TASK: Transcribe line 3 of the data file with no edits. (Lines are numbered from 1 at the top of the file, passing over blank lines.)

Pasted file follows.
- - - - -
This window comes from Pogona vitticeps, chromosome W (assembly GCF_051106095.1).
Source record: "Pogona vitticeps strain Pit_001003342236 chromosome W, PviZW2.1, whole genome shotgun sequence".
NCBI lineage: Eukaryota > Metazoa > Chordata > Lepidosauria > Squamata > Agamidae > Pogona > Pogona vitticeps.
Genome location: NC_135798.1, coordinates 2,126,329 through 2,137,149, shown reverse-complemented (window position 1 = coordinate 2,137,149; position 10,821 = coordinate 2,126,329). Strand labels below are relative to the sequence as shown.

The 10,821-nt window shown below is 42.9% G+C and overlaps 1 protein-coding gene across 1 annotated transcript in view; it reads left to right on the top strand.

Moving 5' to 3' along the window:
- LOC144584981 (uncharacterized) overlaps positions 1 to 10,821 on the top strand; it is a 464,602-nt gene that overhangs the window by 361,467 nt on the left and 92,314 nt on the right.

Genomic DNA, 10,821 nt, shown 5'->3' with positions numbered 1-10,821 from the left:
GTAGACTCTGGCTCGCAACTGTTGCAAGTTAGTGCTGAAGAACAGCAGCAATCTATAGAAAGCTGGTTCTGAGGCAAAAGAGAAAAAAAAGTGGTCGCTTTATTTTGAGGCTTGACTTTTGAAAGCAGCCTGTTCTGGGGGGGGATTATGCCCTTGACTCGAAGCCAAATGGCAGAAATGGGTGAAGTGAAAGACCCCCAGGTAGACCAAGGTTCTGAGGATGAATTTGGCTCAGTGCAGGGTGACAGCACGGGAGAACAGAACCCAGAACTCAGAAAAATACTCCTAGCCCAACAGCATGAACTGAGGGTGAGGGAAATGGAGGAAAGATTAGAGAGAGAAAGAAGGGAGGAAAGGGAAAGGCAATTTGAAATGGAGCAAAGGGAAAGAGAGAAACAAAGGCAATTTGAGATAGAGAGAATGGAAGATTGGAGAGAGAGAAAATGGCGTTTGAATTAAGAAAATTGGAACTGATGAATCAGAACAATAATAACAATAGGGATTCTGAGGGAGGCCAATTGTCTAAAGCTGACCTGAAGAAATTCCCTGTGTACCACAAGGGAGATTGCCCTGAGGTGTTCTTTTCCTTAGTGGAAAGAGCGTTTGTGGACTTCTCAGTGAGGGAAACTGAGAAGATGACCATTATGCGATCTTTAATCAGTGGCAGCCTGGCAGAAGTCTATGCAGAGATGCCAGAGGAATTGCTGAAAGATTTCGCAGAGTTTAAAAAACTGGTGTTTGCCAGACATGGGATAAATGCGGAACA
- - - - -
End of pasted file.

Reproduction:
NCBI lineage: Eukaryota > Metazoa > Chordata > Lepidosauria > Squamata > Agamidae > Pogona > Pogona vitticeps.